Really, rösti is an alpine food, and it goes by as many names as there are mountain valleys, it seems. Some places call the stuff "deruny", others spell it "röschti" - in America, we might refer to it as “cheesy hashbrowns,” or something like that. Basically, rösti is fried potato with seasonings, often glued together with melted cheese. We decided to make the recipe more interesting and colorful with some other ingredients. At a public park in Triesen, Liechtenstein, we fried it over an open fire as part of a big cookout. To arrange around our potatoes on the plate, we grilled up some mushrooms, a trout, and a selection of wursts. Rebecca seasoned her fish simply with salt, pepper and a few chives and slices of lemon inside it’s chest. I just put the wurst over the coals and let it sit.
The park is nearby our campsite and is usually occupied at dinnertime by a few families and their grilling sausages. There’s a short zipline, a few swings, a little splashpool and an assortment of picnic tables and grills. A pile of firewood is provided by the town, and the fireplaces are open to any and everyone. We had a good time watching the kids play around us, and feeling as though we were part of a community.To make the rösti, we started with packaged rösti potatoes. They are conveniently stocked in every grocery store in Switzerland and Liechtenstien, and are little more than boiled and grated potatoes. We would have done the extra work in a kitchen, but decided against it given that we were cooking in the field. Some packaged rösti is pre-seasoned and oiled, but your home-cooked potatoes wont be. To one pound of boiled and grated potatoes, add about three tablespoons of olive oil, some salt, a teaspoon of sugar (or honey, our choice) and a bit of fresh pepper. It would be great to throw in some dill, parsley or paprika.The mixture could be complete here, but it can also be better. We added some carrots – a combined half pound of regular orange ones, a yellow variety and a purple type. Also, one red jalapeno pepper, two cloves of garlic and one julienned, medium-sized apple. The apple was inspired by another alpine region dish called “Älplermagronen”, which is basically pasta, potato and cheese. It’s often served with apple sauce, which we thought might go well with our dish. Not wanting to take the time to stew apples, we just added the fruit into our mix.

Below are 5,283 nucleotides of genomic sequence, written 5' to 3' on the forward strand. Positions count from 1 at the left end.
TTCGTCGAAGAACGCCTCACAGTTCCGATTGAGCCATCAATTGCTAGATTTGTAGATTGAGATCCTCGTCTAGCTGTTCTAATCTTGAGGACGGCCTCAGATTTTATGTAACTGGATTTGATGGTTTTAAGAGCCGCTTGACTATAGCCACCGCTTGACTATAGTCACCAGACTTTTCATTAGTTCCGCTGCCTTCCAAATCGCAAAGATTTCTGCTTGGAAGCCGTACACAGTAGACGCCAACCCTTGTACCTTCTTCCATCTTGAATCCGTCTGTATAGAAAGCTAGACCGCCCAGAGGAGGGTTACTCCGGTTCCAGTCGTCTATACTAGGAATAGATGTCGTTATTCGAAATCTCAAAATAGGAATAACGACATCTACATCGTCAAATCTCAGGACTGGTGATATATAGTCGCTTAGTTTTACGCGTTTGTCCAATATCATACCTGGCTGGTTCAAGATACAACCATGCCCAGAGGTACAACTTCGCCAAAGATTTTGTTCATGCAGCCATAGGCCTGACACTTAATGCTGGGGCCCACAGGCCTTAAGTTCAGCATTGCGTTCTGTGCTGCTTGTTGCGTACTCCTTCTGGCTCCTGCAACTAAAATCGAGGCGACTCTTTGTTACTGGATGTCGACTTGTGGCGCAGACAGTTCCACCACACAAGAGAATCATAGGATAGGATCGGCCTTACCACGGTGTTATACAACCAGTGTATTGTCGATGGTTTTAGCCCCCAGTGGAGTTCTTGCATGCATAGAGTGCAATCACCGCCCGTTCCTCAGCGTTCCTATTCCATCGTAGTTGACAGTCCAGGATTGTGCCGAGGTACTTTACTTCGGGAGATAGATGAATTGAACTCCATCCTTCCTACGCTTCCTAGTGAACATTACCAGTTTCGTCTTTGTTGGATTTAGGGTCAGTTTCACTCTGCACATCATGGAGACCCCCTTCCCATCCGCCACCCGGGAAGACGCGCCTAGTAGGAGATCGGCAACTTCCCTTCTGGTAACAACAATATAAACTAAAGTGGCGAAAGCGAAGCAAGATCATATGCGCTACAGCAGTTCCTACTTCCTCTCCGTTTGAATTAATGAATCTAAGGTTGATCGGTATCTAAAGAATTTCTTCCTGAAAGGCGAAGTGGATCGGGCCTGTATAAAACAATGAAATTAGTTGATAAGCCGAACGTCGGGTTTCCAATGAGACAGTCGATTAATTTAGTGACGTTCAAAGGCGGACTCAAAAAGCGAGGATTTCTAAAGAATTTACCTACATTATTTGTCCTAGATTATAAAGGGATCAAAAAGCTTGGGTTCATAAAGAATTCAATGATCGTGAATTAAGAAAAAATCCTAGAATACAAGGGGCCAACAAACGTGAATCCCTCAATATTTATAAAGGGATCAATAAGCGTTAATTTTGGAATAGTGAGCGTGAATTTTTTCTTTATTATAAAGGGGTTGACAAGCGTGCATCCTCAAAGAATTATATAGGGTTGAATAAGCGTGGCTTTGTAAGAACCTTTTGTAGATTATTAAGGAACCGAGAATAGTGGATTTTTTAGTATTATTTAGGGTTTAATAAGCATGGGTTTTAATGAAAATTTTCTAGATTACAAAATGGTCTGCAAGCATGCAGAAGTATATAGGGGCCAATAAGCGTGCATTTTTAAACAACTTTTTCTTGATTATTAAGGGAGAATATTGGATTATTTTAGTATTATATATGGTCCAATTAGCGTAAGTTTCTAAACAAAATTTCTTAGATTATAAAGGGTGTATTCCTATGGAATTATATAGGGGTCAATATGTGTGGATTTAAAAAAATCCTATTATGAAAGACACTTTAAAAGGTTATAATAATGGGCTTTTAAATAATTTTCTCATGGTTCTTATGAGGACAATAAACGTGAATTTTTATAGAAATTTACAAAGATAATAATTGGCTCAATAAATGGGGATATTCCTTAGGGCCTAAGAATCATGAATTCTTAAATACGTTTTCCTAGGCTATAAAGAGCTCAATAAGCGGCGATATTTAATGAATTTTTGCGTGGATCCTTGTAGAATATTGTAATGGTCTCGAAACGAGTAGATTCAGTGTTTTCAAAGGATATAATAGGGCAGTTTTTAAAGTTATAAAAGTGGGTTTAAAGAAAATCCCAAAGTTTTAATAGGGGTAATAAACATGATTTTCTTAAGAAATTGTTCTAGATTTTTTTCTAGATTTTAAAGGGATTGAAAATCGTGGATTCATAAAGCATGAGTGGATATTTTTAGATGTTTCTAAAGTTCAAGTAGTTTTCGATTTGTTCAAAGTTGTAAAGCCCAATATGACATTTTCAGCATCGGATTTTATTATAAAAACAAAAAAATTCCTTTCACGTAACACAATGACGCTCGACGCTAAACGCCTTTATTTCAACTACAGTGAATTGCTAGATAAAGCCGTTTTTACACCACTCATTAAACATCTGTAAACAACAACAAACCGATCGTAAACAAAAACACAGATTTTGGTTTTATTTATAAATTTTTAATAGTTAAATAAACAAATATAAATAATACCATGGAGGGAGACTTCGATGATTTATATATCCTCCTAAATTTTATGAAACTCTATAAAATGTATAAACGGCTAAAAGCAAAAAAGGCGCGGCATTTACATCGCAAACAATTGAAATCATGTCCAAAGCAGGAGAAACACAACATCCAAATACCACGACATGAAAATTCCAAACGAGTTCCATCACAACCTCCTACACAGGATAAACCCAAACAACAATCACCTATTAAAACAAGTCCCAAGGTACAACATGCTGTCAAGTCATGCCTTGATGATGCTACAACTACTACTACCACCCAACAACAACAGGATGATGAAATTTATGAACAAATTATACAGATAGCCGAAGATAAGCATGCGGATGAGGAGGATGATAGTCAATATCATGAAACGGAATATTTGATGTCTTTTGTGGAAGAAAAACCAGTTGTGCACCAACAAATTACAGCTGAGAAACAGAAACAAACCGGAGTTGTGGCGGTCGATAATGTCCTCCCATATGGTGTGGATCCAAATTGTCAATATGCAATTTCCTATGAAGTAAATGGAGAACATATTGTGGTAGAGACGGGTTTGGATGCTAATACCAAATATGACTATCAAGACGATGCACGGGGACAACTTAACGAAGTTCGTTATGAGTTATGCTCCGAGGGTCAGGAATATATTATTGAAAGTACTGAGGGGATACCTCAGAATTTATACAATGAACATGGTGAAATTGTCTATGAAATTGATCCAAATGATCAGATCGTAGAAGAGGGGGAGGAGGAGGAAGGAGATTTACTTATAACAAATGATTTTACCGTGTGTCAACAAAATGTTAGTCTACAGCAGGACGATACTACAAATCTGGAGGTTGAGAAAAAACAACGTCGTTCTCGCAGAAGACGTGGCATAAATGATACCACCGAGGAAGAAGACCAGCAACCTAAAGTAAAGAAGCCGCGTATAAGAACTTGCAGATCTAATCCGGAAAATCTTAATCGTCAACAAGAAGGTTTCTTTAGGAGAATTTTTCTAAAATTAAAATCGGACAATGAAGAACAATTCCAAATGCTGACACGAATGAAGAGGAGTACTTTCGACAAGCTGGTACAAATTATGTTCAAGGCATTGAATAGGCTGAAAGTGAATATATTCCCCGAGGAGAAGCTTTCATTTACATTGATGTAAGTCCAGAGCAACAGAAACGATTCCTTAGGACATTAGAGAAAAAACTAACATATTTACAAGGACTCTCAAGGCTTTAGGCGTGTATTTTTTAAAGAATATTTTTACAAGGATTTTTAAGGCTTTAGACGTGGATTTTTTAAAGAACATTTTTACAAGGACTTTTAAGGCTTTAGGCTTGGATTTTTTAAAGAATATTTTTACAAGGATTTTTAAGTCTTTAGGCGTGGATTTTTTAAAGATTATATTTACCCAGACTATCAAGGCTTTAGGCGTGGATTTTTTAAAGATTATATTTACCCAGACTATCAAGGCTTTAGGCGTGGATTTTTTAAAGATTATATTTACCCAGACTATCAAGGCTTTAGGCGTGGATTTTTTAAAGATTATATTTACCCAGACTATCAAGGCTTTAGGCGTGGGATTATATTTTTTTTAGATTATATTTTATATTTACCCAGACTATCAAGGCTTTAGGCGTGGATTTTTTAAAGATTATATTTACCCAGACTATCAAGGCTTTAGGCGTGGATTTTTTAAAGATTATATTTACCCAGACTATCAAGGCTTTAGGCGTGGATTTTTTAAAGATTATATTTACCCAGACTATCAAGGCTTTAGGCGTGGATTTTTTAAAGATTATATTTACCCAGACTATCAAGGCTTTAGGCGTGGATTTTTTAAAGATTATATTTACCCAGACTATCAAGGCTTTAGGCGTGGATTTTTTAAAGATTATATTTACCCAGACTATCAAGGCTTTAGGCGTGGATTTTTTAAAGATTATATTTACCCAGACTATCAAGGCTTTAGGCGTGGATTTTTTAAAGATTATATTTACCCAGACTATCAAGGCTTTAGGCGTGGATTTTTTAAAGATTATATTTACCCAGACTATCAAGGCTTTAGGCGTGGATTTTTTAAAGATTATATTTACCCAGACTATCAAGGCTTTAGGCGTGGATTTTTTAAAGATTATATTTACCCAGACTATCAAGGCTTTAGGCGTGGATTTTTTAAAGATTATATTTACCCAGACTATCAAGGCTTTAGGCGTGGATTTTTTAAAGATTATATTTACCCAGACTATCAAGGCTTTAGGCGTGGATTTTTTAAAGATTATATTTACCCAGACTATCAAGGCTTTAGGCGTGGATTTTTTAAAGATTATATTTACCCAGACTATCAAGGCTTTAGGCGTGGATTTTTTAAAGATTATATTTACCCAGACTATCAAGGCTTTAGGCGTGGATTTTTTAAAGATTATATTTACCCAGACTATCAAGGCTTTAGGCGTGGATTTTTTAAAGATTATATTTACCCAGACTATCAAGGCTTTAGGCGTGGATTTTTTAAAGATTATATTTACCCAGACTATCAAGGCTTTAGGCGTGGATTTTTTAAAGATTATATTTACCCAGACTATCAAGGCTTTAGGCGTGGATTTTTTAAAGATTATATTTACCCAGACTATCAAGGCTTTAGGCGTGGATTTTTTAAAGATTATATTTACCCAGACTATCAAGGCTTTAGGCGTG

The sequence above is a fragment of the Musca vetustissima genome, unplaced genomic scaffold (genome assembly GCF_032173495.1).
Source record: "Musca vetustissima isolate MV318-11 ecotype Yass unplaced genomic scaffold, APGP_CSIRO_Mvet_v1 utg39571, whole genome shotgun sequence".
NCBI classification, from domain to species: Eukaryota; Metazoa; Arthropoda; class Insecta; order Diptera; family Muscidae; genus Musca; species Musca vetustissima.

I should add that this isn't so much a recipe as it is a suggestion. The idea: don't stop at potatoes when frying up root vegetables. Turnip, fennel root or beets could also make a rösti-like dish better by providing some different flavor note. Our version turned out sweeter than traditional recipes. Beets would be sweeter still; fennel could transform it with a little bitterness.It’s pretty easy once everything is grated – just sauté an onion in a large pan, then add the grated mess of roots and fruit. Cook it until the carrots (or other raw vegetables) are done, stirring occasionally. It helps to add a bit more oil to the pan in the beginning. Stir enough to allow everything to cook, but not too much that the potatoes can’t brown. After about twenty minutes, or when everything seems well cooked through, mash and smush everything into a large cake. Sprinkle a large handful of chives over the whole thing, then grate a hard, pungent cheese over the top. We used Appenzeller, which is a local specialty (though Swiss, not Liechtensteinische), but Gruyere works well and sharp cheddar would do in a pinch. Let your rösti cook for a few minutes more, until the cheese has melted down into the cracks.
Rösti is a dish that’s best appreciated at altitude after a long hike – we first had it in a Berggasthaus in Switzerland. Though Liechtenstein isn’t a particularly high country, it is steep, and this meal followed a long day of strenuous walking. The size (if not the density) of the meal probably has more to do with the allure of grilling, though. It's hard not to want to cook dozens of things when there's real fire involved.